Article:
Figure 7. The weight distribution of four major attributes. (a) The HD. (b) The GCD. The relative proximity of the 193 counties to HD and GCD was calculated using the improved model derivation. The results are presented in Table 3.
Figure 7. The weight distribution of four major attributes. (a) The HD. (b) The GCD. The relative proximity of the 193 counties to HD and GCD was calculated using the improved model derivation. The results are presented in Table 3.
Water 14 02320 g007

3.3. Water Allocation Model

From the water statistics from government’s official website [44] and visualized images (Figure 8), some water from GCD will be provided to LP. This fact further illustrates the important relationship between the two waters, which is that LP can be considered a sub-water of LM. From an idealized perspective, the higher elevations would be supplied by LM, not LP. The water supplied from LM, to lower elevations (e.g., CA), can be considered as part of its supply to Powell. When the water level of LM is M and the water level of LP is P, to draw water from each lake, the demand models of the five states are referenced to fully consider the water supply requirements of both lakes. At the same time, by the upstream location of LM in dry LP, the two lakes are fully connected and continuously deliver water resources, so the following cases are analyzed to improve our model.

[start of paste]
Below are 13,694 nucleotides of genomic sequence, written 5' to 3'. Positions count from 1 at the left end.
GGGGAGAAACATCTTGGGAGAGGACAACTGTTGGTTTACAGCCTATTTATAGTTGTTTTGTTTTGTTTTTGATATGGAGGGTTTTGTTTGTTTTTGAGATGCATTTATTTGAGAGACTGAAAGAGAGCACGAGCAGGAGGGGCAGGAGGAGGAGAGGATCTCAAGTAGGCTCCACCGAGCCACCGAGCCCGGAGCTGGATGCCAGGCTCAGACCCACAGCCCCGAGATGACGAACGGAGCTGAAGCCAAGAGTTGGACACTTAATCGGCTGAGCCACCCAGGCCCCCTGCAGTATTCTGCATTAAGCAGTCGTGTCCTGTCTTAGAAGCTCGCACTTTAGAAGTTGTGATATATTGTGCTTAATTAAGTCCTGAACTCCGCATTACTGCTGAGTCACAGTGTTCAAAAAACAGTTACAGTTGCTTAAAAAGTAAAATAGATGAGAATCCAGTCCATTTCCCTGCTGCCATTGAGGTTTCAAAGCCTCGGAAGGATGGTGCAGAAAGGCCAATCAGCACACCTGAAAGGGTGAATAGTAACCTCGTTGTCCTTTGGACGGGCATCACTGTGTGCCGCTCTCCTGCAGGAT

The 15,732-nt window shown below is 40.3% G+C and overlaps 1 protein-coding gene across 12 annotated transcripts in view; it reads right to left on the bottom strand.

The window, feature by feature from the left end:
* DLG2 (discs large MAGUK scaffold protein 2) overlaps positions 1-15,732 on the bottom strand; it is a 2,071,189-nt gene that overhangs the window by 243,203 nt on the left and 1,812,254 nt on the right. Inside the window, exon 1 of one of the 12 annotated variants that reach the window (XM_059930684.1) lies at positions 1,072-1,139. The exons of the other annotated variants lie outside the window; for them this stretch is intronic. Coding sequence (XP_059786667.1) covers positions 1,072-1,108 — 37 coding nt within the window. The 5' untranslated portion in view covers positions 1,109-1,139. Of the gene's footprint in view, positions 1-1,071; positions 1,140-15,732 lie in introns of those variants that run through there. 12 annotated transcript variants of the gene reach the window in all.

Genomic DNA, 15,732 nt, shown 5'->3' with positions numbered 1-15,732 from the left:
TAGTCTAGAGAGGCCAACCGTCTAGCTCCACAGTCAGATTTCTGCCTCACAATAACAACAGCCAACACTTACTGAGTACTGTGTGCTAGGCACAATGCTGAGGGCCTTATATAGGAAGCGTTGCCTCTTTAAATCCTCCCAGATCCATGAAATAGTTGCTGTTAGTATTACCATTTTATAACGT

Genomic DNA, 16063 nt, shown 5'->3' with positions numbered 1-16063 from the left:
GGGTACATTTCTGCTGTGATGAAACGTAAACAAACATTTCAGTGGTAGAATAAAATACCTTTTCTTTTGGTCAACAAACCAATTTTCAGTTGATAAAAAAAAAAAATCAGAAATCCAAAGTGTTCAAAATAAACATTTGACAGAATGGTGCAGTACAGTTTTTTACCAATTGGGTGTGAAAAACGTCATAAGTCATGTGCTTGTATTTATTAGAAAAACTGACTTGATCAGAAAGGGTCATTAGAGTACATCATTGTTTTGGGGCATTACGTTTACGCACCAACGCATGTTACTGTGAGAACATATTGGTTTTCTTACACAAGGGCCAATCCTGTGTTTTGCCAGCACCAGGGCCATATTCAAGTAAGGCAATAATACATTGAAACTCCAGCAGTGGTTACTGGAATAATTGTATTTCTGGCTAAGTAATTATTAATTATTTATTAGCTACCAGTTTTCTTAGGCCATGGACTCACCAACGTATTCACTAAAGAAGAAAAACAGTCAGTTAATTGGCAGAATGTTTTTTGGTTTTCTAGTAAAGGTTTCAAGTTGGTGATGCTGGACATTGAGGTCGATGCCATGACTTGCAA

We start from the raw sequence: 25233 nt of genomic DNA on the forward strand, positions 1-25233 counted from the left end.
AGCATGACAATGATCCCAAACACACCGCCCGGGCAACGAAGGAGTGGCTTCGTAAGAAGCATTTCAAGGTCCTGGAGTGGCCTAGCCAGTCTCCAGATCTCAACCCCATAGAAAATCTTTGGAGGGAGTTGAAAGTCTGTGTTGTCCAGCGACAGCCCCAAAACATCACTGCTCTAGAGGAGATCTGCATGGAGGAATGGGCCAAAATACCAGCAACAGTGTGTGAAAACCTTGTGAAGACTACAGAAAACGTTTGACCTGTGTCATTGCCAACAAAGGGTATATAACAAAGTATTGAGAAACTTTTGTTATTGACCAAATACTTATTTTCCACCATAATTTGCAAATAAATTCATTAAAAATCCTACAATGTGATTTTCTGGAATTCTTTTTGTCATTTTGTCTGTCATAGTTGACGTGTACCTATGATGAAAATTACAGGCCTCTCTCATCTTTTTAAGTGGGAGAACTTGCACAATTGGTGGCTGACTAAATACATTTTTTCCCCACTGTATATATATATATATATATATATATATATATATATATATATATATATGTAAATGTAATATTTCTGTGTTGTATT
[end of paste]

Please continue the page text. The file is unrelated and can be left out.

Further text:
When P > Pmin, M > Mmin, the water levels of the two lakes meet the power generation requirements of the two dams at this time. In reality, the water resources allocation model is related to the water delivery link, i.e., the distance of the two lakes to each state. Thus, it is necessary to consider water allocation in terms of geography to find the optimal solution.
We can visualize through the satellite map that part of the CR connects the two waters. As can be seen in Figure 9, the water flowing from LP to LM will be in a canyon with an elevation of 4000–5000 ft.